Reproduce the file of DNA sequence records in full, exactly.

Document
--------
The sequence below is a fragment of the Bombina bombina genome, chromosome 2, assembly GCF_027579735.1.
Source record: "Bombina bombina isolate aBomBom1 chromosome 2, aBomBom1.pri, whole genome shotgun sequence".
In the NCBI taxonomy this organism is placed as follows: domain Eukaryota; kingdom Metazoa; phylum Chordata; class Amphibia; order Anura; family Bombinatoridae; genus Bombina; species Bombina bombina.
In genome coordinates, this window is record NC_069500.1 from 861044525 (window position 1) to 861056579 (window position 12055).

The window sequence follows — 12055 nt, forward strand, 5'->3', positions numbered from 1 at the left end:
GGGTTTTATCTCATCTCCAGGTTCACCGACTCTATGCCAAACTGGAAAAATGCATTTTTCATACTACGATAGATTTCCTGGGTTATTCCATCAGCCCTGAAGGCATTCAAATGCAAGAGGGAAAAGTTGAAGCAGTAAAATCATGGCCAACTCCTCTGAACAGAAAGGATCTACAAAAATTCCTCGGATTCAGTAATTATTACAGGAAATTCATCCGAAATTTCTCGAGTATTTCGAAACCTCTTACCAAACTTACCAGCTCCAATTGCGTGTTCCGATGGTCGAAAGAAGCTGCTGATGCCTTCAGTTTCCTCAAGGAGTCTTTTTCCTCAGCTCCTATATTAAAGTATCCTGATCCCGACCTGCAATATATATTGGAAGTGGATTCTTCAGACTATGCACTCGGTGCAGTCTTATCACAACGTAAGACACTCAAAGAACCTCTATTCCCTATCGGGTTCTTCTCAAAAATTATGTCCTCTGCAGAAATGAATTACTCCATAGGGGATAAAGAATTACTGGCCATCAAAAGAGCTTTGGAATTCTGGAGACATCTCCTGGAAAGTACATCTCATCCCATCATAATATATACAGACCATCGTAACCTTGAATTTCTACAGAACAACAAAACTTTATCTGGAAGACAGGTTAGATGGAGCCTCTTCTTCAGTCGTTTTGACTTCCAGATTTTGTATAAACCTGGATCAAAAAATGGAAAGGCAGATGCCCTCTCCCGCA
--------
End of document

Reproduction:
The sequence below is a fragment of the Bombina bombina genome, chromosome 2, assembly GCF_027579735.1.
Source record: "Bombina bombina isolate aBomBom1 chromosome 2, aBomBom1.pri, whole genome shotgun sequence".
In the NCBI taxonomy this organism is placed as follows: domain Eukaryota; kingdom Metazoa; phylum Chordata; class Amphibia; order Anura; family Bombinatoridae; genus Bombina; species Bombina bombina.
In genome coordinates, this window is record NC_069500.1 from 861044525 (window position 1) to 861056579 (window position 12055).

The window sequence follows — 12055 nt, forward strand, 5'->3', positions numbered from 1 at the left end:
GGGTTTTATCTCATCTCCAGGTTCACCGACTCTATGCCAAACTGGAAAAATGCATTTTTCATACTACGATAGATTTCCTGGGTTATTCCATCAGCCCTGAAGGCATTCAAATGCAAGAGGGAAAAGTTGAAGCAGTAAAATCATGGCCAACTCCTCTGAACAGAAAGGATCTACAAAAATTCCTCGGATTCAGTAATTATTACAGGAAATTCATCCGAAATTTCTCGAGTATTTCGAAACCTCTTACCAAACTTACCAGCTCCAATTGCGTGTTCCGATGGTCGAAAGAAGCTGCTGATGCCTTCAGTTTCCTCAAGGAGTCTTTTTCCTCAGCTCCTATATTAAAGTATCCTGATCCCGACCTGCAATATATATTGGAAGTGGATTCTTCAGACTATGCACTCGGTGCAGTCTTATCACAACGTAAGACACTCAAAGAACCTCTATTCCCTATCGGGTTCTTCTCAAAAATTATGTCCTCTGCAGAAATGAATTACTCCATAGGGGATAAAGAATTACTGGCCATCAAAAGAGCTTTGGAATTCTGGAGACATCTCCTGGAAAGTACATCTCATCCCATCATAATATATACAGACCATCGTAACCTTGAATTTCTACAGAACAACAAAACTTTATCTGGAAGACAGGTTAGATGGAGCCTCTTCTTCAGTCGTTTTGACTTCCAGATTTTGTATAAACCTGGATCAAAAAATGGAAAGGCAGATGCCCTCTCCCGCA